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My C# 3.0 application should traverse through folders and do some stuff within. To show a meaningful progress, I need to know total folder count.

If I use Directory.GetDirectories with AllDirectories option, this takes a very long time on my 2Tb hard drive with around 100K folders, and I should present a progress even for that operation! The only meaningful thing I can do is to use recursive Directory.GetDirectories and present a user with a number of already found directories. However, this takes even longer, than the first approach.

I believe, both approaches are too slow. Is there any way to get this number quicker? E.g. take from some file tables using PInvoke? Any other ideas?

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5 Answers

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This sort of thing is hard to do. If you're just trying to make a rough estimate for a progress bar, you don't need much granularity, right? I would suggest manually traversing the directory tree only one or two levels deep to figure out how many 1st- and 2nd-level subdirectories there are. Then you can update your progress bar whenever you hit one of those subdirs. That ought to give you a meaningful progress bar without taking too much time to compute.

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Thanks - this is exactly the idea I have. I will choose this approach if I will not find any other option (any magic way to pull out the number quickly from some magic place). –  Alex Jun 20 '11 at 16:20
Alex: The filesystem does not store the information you want, so the only way to find it is to scan. –  Gabe Jun 20 '11 at 19:19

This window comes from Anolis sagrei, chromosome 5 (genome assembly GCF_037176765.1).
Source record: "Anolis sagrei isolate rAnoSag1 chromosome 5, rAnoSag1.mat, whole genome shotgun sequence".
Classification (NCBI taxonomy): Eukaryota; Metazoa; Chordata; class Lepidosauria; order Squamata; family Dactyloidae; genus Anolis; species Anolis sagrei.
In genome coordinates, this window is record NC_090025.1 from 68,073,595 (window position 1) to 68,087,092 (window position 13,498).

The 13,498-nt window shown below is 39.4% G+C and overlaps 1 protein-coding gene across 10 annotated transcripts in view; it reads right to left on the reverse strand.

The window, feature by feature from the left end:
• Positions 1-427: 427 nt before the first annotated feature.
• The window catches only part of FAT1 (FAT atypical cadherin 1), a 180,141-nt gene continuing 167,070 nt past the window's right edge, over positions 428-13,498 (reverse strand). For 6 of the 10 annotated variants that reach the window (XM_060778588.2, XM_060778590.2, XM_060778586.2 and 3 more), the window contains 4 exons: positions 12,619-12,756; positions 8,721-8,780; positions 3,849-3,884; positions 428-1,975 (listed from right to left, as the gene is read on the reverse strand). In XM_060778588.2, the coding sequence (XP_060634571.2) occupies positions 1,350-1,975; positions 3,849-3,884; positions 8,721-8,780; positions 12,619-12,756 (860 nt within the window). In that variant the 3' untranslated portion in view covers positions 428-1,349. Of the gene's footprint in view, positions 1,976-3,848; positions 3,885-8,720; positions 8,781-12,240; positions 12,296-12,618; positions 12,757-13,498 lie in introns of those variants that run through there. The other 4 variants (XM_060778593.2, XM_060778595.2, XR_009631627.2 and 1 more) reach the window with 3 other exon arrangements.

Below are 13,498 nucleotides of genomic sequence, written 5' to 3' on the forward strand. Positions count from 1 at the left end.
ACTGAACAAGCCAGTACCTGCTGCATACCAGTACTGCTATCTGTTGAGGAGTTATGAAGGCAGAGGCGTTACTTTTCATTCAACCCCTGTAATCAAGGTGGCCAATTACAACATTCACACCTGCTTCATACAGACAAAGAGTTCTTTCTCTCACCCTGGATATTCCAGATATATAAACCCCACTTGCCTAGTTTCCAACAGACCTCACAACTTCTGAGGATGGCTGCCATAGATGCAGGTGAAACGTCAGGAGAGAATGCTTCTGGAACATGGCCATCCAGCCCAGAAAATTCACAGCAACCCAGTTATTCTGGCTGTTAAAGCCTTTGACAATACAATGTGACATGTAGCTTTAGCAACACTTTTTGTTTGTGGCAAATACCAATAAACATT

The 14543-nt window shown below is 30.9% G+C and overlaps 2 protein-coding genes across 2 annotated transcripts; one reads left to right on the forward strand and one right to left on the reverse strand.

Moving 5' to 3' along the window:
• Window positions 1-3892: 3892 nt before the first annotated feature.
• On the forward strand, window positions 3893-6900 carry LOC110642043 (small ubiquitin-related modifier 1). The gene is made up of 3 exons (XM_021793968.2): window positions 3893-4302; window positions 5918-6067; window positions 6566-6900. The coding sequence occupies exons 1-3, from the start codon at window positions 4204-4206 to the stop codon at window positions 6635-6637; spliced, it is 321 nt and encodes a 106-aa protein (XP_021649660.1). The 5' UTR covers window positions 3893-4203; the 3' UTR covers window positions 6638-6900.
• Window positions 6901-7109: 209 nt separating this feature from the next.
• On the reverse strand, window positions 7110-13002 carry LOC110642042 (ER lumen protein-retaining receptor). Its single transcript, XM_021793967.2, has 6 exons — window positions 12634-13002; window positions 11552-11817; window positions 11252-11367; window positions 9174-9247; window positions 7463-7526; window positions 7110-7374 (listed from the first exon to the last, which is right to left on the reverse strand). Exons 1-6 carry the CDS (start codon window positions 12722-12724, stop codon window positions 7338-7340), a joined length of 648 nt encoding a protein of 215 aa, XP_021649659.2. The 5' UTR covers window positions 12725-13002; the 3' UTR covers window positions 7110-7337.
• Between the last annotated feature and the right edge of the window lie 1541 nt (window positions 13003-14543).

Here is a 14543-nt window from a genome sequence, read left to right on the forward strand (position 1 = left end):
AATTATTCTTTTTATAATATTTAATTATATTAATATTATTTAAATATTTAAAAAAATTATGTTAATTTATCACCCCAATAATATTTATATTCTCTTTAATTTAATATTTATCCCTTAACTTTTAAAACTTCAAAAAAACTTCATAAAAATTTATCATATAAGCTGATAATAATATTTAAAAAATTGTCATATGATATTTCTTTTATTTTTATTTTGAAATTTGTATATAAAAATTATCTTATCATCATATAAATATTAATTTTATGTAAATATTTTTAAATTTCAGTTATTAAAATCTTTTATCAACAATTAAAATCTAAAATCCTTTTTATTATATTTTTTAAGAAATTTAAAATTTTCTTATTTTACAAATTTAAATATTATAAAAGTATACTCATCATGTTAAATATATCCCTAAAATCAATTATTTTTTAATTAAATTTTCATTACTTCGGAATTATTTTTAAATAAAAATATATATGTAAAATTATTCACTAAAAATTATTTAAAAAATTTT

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My suggestion would be to simply show the user an infinitely scrolling progress bar while you are getting all of the directories and only when show the user the actual progress while your application does the work.

This way the user will know the application is working in the background while everything happens.

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Thanks for your comment, Justin. This is easy way to solve the problem. However, as you know, Microsoft guidelines advise to avoid infinite progress bars. It is always good to know how much work is behind. –  Alex Jun 20 '11 at 16:14
@Alex - You can only show finite progress when the amount of work is known. When you're unsure, I would rather see an infinite progress bar rather than one that is plain wrong. –  Justin Niessner Jun 20 '11 at 16:16
@Alex, consider that Windows shows an infinite progress bar while calculating the number of files for a delete, for example. Guidelines aren't hard and fast rules. I think you can be forgiven for following Windows' (Windows's? Window's?) example in this case. –  Greg Jackson Jun 20 '11 at 16:17
Well, the amount of work is pretty good known - take current folder, divide to a total folders and multiply by 100. There is no problem with showing exact progress besides the fact that total folders amount is slow to get. –  Alex Jun 20 '11 at 16:18
@Greg - I can agree, but this solution is more "giving up" that an answer to my question. I still hope there is some quick trick. –  Alex Jun 20 '11 at 16:19